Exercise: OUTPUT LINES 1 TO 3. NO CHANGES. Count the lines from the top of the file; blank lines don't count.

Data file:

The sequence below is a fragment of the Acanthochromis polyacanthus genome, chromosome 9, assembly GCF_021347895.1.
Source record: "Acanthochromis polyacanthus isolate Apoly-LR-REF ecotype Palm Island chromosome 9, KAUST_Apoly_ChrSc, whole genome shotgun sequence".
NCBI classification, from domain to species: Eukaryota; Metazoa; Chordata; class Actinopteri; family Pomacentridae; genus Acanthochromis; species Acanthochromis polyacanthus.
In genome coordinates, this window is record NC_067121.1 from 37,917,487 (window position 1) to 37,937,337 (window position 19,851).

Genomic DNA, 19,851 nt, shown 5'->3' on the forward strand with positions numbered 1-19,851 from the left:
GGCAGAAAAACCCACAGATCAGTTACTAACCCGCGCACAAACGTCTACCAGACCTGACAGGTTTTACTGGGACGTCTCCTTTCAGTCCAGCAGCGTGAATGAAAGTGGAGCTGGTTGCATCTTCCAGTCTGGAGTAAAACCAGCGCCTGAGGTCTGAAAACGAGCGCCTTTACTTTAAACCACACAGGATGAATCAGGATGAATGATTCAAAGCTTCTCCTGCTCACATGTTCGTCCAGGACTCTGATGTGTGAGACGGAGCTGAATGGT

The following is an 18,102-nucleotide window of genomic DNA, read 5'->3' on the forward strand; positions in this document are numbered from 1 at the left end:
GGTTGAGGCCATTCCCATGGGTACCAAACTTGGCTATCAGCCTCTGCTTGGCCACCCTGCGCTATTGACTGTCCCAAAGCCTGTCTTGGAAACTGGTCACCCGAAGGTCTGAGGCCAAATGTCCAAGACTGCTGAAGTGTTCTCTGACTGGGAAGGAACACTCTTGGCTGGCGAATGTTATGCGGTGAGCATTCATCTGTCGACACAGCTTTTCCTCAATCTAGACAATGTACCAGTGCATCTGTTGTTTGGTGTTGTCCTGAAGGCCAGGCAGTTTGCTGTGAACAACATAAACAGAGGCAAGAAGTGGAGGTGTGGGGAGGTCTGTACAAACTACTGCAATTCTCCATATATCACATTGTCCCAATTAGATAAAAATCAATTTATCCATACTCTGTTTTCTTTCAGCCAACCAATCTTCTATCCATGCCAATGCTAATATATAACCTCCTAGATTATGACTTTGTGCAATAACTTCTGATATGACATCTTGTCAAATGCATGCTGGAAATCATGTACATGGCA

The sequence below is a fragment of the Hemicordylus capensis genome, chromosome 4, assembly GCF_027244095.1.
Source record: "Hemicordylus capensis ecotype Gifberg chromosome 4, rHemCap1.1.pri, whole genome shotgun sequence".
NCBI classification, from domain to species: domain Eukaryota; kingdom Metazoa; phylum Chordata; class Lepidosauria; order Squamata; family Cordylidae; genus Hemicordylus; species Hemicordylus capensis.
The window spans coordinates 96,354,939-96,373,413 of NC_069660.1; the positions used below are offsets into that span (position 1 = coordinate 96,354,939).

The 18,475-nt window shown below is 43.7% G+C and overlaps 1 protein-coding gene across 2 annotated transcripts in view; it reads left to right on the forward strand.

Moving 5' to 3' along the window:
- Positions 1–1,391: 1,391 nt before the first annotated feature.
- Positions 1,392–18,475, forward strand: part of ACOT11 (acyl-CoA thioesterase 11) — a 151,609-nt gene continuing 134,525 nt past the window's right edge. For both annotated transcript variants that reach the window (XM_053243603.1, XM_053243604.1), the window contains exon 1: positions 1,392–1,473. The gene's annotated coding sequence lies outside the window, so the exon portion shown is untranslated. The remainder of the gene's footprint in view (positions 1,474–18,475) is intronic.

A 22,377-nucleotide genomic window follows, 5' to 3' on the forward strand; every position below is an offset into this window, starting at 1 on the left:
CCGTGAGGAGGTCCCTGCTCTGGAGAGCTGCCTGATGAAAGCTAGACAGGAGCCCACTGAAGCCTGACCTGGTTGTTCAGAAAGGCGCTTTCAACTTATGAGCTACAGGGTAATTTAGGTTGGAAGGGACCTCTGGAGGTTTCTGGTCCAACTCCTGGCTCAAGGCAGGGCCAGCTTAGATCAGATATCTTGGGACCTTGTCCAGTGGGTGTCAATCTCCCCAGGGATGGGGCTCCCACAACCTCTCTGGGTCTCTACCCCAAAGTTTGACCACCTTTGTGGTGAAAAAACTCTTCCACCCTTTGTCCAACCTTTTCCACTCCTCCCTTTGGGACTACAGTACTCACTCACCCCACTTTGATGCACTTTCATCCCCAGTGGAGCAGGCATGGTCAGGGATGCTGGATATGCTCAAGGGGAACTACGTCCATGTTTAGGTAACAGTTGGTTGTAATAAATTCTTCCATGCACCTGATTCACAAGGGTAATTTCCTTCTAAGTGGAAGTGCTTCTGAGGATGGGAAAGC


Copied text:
The sequence below is a fragment of the Acanthochromis polyacanthus genome, chromosome 9, assembly GCF_021347895.1.
Source record: "Acanthochromis polyacanthus isolate Apoly-LR-REF ecotype Palm Island chromosome 9, KAUST_Apoly_ChrSc, whole genome shotgun sequence".
NCBI classification, from domain to species: Eukaryota; Metazoa; Chordata; class Actinopteri; family Pomacentridae; genus Acanthochromis; species Acanthochromis polyacanthus.